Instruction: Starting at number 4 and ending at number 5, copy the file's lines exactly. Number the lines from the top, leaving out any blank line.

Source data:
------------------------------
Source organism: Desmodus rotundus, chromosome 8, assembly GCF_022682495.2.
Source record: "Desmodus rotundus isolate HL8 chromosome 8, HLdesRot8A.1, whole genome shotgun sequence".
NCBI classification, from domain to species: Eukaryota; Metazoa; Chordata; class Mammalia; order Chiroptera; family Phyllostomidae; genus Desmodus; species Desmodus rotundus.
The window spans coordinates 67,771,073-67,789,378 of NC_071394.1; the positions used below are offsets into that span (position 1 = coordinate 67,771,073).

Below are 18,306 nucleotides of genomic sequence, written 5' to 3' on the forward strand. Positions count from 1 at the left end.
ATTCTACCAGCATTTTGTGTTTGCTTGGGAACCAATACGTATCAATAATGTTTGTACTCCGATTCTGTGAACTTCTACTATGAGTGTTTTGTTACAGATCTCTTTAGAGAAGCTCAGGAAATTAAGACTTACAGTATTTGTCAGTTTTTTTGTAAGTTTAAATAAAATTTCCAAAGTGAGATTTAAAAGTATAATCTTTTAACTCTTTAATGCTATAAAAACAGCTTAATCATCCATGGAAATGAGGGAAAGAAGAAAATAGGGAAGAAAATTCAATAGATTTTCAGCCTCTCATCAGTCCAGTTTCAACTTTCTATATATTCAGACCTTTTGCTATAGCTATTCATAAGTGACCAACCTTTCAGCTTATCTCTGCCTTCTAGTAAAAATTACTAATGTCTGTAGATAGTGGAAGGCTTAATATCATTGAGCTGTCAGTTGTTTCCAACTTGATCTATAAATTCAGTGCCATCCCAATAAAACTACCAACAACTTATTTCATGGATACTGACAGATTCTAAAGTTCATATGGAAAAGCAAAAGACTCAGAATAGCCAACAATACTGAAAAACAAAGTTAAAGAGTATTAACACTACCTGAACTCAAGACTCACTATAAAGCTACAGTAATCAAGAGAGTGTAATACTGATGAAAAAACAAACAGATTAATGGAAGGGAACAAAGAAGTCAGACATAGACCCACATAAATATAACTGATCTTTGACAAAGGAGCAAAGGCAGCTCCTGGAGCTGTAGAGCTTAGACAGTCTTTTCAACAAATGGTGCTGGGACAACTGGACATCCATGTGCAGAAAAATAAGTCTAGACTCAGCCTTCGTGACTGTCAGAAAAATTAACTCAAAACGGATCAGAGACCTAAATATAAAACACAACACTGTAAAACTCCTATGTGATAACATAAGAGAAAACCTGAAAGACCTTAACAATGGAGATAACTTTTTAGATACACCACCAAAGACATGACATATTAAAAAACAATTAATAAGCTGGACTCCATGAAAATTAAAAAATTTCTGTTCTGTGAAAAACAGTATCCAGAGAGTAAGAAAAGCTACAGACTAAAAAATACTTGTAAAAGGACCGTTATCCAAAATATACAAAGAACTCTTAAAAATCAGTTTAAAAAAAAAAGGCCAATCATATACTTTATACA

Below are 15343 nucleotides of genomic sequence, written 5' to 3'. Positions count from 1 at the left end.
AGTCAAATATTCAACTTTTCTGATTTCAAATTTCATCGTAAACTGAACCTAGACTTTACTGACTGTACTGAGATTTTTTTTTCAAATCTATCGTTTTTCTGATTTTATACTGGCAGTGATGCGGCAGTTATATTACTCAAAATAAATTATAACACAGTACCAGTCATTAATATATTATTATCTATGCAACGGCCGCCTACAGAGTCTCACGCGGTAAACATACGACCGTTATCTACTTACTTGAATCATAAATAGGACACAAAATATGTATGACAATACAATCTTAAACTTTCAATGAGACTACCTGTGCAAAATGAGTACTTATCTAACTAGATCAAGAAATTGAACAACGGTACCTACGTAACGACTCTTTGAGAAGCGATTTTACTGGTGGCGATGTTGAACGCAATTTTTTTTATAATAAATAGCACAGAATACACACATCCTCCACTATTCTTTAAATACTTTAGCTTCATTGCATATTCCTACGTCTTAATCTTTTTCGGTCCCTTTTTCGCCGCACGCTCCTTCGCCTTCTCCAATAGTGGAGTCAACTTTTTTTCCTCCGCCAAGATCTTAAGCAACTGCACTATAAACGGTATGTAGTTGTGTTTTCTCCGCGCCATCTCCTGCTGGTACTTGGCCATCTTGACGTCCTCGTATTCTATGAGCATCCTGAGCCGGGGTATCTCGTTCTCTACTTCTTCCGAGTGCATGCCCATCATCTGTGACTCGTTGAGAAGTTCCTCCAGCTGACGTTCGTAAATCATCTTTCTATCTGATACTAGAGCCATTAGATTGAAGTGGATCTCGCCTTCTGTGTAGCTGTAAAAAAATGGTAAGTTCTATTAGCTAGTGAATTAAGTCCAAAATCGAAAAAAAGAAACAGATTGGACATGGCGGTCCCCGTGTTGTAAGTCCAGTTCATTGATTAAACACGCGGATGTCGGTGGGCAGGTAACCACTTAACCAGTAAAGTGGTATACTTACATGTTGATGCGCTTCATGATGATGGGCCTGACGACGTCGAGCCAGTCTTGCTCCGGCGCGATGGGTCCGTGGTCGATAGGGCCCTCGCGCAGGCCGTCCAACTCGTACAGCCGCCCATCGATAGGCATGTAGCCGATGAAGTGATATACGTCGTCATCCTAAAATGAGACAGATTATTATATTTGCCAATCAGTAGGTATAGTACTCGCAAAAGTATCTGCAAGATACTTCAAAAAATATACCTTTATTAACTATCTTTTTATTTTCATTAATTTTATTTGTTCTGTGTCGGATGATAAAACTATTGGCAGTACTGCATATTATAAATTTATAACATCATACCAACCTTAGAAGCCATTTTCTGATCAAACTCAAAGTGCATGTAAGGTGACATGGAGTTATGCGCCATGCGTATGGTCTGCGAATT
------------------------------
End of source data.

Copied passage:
The window spans coordinates 67,771,073-67,789,378 of NC_071394.1; the positions used below are offsets into that span (position 1 = coordinate 67,771,073).

Below are 18,306 nucleotides of genomic sequence, written 5' to 3' on the forward strand. Positions count from 1 at the left end.